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Steve - Interview 34

Age at interview: 48
Age at diagnosis: 37
Brief Outline: Steve and his wife had unsuccessful ICSI treatment and decided to adopt two boys.
Background: Steve is a lecturer, married to Janine (Interview 33). They have two adopted sons. Ethnic background' White British.

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When Steve and his wife Janine (Interview 33) had difficulties conceiving their GP referred them to specialists who started his wife on Clomid. But their tests came back and showed that Steve had problems with his sperm, and his wife was not ovulating properly. So doctors recommended that they try IVF with ICSI. They were referred to the Assisted Conception Unit at their local hospital. Steve and Janine had a couple of unsuccessful treatment cycles of IVF with ICSI and were then told that the quality of his wife’s eggs was so poor that they advised using donor eggs. They did get matched and have a cycle of ICSI with donor eggs, but his wife miscarried early. They had a try with frozen eggs but that did not work, and at that point they felt it was time to get off the treatment escalator and look at other options. They went through the adoption process and adopted two boys, who were 17 months and 3 and a half years old when they came to live with them.

 

Steve said it was important to keep trying and find the right counselor, who can provide the kind...

Steve said it was important to keep trying and find the right counselor, who can provide the kind...

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And was there not any counselling offered through the conception unit?
 
I think there probably, yes there was somewhere in the literature, oh you can see a counsellor, but based on our experience of the counselling, we had a kind of session we went through before embarking on the process we felt it was very unlikely that was going to be of any use to us whatsoever. So we didn’t make any use of that.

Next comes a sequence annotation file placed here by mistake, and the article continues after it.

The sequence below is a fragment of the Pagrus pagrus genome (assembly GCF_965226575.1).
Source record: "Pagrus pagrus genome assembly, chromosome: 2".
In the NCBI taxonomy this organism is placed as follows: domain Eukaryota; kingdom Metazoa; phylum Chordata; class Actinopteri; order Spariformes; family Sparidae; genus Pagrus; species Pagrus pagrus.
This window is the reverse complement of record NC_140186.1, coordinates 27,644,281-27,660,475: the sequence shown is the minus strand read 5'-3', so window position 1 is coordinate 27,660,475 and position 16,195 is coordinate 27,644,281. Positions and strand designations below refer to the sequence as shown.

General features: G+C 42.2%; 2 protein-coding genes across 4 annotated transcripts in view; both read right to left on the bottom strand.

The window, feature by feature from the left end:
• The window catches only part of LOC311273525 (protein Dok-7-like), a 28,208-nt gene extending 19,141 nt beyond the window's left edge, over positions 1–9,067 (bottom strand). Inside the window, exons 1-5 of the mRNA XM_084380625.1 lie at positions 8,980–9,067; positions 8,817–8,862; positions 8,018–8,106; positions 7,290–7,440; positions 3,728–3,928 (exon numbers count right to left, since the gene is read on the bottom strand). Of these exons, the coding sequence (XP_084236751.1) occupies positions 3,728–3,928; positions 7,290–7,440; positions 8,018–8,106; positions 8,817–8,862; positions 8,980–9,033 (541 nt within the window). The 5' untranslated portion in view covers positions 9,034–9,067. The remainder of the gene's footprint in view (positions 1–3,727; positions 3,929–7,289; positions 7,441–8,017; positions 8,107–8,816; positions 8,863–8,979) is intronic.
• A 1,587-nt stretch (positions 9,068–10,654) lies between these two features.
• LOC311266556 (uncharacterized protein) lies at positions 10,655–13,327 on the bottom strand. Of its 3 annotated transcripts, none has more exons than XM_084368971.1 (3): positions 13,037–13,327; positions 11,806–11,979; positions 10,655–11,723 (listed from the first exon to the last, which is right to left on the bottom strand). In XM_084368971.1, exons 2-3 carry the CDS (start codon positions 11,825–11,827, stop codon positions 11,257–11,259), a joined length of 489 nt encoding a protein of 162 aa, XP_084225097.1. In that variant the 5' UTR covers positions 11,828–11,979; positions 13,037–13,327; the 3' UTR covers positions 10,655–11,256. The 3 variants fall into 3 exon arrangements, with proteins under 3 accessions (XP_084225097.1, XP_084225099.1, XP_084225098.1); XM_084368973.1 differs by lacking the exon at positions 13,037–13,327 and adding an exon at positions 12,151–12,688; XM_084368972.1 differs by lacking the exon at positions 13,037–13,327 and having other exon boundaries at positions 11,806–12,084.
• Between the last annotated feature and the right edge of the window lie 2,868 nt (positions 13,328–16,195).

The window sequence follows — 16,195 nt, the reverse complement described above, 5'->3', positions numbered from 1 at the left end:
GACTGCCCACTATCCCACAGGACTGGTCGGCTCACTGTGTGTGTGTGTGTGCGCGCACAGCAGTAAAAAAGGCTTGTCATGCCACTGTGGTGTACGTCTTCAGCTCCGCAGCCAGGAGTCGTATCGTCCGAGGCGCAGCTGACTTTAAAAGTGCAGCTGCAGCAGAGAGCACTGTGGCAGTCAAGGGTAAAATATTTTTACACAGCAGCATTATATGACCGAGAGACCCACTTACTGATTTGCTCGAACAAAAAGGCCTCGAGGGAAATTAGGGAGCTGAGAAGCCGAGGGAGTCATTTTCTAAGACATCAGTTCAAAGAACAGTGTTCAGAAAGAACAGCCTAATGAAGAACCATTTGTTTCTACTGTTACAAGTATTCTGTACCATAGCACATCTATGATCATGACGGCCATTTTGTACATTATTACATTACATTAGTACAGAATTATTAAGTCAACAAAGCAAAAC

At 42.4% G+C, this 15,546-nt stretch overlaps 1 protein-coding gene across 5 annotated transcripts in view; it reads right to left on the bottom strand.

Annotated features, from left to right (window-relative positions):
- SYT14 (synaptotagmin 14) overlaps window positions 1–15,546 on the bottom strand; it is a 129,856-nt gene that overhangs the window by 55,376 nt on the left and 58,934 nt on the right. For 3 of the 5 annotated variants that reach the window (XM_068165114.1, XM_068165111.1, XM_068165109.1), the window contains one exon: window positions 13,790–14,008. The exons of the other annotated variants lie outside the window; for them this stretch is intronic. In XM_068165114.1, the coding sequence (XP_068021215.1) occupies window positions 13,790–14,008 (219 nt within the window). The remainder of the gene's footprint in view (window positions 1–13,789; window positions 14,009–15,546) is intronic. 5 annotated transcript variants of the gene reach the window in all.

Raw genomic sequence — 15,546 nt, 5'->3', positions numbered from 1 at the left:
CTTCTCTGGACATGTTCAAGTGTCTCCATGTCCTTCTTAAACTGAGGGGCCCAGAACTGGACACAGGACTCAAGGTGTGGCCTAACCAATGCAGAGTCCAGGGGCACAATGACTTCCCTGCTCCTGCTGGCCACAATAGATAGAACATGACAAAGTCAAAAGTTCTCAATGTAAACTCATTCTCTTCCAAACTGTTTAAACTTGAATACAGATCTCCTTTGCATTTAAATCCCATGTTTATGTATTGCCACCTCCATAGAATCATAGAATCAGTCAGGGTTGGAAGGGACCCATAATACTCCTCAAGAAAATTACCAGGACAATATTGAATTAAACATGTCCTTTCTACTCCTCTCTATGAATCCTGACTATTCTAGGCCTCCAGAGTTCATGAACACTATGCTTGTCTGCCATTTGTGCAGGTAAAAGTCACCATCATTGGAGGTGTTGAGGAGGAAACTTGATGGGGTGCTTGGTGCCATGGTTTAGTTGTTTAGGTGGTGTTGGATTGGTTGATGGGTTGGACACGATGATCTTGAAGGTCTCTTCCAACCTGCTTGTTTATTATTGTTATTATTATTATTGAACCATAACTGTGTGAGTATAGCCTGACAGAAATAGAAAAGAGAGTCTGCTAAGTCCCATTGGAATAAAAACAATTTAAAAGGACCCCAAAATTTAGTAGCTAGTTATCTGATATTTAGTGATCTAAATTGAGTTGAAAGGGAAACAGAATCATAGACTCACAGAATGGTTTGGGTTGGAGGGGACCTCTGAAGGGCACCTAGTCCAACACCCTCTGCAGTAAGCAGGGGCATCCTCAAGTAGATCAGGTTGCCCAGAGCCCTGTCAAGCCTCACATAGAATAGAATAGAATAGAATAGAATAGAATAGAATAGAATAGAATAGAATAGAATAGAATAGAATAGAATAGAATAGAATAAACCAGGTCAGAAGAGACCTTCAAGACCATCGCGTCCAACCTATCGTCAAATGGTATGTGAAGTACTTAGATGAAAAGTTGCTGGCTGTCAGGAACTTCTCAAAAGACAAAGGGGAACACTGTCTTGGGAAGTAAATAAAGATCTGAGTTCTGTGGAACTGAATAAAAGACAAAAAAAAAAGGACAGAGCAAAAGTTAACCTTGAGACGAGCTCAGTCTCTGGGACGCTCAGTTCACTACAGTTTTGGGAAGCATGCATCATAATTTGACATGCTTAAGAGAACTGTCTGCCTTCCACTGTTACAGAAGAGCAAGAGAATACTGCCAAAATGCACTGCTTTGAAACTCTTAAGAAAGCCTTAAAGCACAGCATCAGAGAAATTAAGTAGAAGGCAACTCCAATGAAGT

It’s almost as if you have to sort of shop around to find the right support?
 
Yes, yes, I think that’s a good point. I think it is probably another thing to consider as well, is the fact that you might see somebody for counselling and emotional support and that doesn’t work out for you, it doesn’t necessarily mean that there isn’t somebody else. So you may need to try somebody else, and oh you’re meant to survive that, you’re managing kind of help, but not to be put off by one bad experience of a counsellor who doesn’t do it for you for whatever reason.
 
And was the miscarriage counselling helpful?
 
Yes. Yes. We only went together once for that that was helpful. Just being able to talk to somebody else about what actually happened and how awful it was. In a way we probably wouldn’t talk to the family or colleagues about that, because it was such an emotionally distressing experience.
 
 

Steve talked about how men have to prepare for their partners to want to know more about how they...

Steve talked about how men have to prepare for their partners to want to know more about how they...

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I think you have to. Be able to communicate about it. And probably men have to be prepared for their partners to want to know more about how their feeling and their partners need to know that. We’re blokes, we don’t do feelings so it’s not a lack of engagement with the process or anything if its [not] one of reticence, it’s just that we don’t think about these things in the same way. 

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